through my teeming brain. To sit still; to do nothing; to pretend
I knew nothing; an hour of it would destroy my reason - and I was
invited to wait twenty-four!

No; my word was passed; keep it I must. She knew the men, she must
know best; and her life depended on my obedience: she made that so
plain. Obey I must and would; to make a start, I tottered over the
plank that spanned the beck, and soon I saw the cottage against the
moonlit sky. I came up to it. I drew back in sudden fear. It was
alight upstairs and down, and the gaunt strong figure of the woman
Braithwaite stood out as I had seen it first, in the doorway, with
the light showing warmly through her rank red hair.

"Is that you, Mr. Cole?" she cried in a tone that she reserved for
me; yet through the forced amiability there rang a note of genuine
surprise. She had been prepared for me never to return at all!

My knees gave under me as I forced myself to advance; but my wits
took new life from the crisis, and in a flash I saw how to turn my
weakness into account. I made a false step on my way to the door;
when I reached it I leant heavily against the jam, and I said with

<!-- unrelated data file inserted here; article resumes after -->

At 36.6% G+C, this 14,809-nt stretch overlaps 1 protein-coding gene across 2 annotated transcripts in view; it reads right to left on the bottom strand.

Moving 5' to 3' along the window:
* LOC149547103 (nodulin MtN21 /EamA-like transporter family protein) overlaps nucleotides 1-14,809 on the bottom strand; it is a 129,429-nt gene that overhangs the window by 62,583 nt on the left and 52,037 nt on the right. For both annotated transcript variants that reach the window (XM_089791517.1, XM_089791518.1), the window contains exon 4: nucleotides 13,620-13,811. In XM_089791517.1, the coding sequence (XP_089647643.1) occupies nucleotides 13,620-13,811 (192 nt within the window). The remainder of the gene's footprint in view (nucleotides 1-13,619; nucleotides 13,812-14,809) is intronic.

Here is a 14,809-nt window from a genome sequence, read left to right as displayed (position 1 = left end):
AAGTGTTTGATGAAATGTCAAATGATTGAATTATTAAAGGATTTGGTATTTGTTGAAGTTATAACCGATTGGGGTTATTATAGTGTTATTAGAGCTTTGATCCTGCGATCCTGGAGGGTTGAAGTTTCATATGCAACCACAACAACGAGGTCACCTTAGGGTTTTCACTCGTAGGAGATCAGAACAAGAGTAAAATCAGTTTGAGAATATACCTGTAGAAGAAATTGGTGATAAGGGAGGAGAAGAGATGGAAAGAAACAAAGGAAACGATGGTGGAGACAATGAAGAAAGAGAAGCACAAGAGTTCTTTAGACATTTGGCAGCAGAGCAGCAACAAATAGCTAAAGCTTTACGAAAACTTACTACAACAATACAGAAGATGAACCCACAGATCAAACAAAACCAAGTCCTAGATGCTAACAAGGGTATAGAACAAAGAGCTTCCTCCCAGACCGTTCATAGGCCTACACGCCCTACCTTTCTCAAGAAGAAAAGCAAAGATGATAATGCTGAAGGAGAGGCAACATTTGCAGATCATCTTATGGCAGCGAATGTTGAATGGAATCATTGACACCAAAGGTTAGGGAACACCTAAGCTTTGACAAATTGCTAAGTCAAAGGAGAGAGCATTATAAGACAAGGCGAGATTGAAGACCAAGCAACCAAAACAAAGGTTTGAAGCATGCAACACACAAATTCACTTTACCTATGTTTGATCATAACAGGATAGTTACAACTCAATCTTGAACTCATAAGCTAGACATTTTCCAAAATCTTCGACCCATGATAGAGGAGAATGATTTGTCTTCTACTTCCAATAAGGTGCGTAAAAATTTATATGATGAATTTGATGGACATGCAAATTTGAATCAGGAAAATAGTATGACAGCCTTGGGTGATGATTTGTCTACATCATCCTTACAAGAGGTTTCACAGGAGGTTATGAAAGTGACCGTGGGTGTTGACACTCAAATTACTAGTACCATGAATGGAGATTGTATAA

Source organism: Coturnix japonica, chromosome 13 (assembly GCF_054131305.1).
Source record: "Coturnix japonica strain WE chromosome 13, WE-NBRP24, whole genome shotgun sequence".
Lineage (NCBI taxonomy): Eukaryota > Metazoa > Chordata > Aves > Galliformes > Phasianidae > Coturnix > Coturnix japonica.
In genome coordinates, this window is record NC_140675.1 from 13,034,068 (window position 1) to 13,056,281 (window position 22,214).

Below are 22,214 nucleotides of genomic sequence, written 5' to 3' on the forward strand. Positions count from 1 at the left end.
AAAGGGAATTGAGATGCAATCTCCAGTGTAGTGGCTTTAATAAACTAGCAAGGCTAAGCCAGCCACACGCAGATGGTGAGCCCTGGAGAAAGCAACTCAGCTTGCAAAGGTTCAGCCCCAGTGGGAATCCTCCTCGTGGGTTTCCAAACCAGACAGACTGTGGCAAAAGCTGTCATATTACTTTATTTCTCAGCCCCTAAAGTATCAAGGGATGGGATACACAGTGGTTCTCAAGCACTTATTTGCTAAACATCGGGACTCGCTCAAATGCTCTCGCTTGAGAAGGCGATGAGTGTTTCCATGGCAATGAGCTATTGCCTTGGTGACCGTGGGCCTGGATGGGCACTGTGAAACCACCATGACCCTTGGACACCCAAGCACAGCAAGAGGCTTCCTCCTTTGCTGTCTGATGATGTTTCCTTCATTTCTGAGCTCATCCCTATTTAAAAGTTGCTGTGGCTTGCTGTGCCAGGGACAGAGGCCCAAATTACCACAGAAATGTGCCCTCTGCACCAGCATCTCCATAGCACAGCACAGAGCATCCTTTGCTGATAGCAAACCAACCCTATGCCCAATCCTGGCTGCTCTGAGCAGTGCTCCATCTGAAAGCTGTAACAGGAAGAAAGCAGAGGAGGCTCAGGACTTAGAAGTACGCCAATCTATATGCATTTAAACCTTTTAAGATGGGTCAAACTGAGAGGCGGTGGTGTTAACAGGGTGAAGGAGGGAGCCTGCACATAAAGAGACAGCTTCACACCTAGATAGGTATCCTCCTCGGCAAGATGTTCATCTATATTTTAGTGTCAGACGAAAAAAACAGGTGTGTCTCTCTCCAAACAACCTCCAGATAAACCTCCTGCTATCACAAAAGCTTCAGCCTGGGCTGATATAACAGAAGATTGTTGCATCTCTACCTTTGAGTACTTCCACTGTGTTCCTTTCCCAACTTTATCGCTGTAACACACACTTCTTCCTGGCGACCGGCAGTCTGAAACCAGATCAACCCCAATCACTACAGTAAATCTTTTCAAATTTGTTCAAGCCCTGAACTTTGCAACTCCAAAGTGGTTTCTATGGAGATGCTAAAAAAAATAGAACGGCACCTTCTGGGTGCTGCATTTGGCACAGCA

a slur that I felt unwell. I had certainly been flushed with wine
when I left Rattray; it would be no bad thing for him to hear that
I had arrived quite tipsy at the cottage; should he discover I had
been near an hour on the way, here was my explanation cut and dried.

So I shammed a degree of intoxication with apparent success, and
Jane Braithwaite gave me her arm up the stairs. My God, how strong
it was, and how weak was mine!

Left to myself, I reeled about my bedroom, pretending to undress;
then out with my candles, and into bed in all my clothes, until the
cottage should be quiet. Yes, I must lie still and feign sleep,
with every nerve and fibre leaping within me, lest the she-devil
below should suspect me of suspicions! It was with her I had to
cope for the next four-and-twenty hours; and she filled me with a
greater present terror than all those villains at the hall; for had
not their poor little helpless captive described her as "about the
worst of the gang?"

To think that my love lay helpless there in the hands of those
wretches; and to think that her lover lay helpless here in the
supervision of this vile virago!

It must have been one or two in the morning when I stole to my
sitting-room window, opened it, and sat down to think steadily,
with the counterpane about my shoulders.

The moon sailed high and almost full above the clouds; these were
dispersing as the night wore on, and such as remained were of a
beautiful soft tint between white and gray. The sky was too light
for stars, and beneath it the open country stretched so clear and
far that it was as though one looked out at noonday through
slate-colored glass. Down the dewy slope below my window a few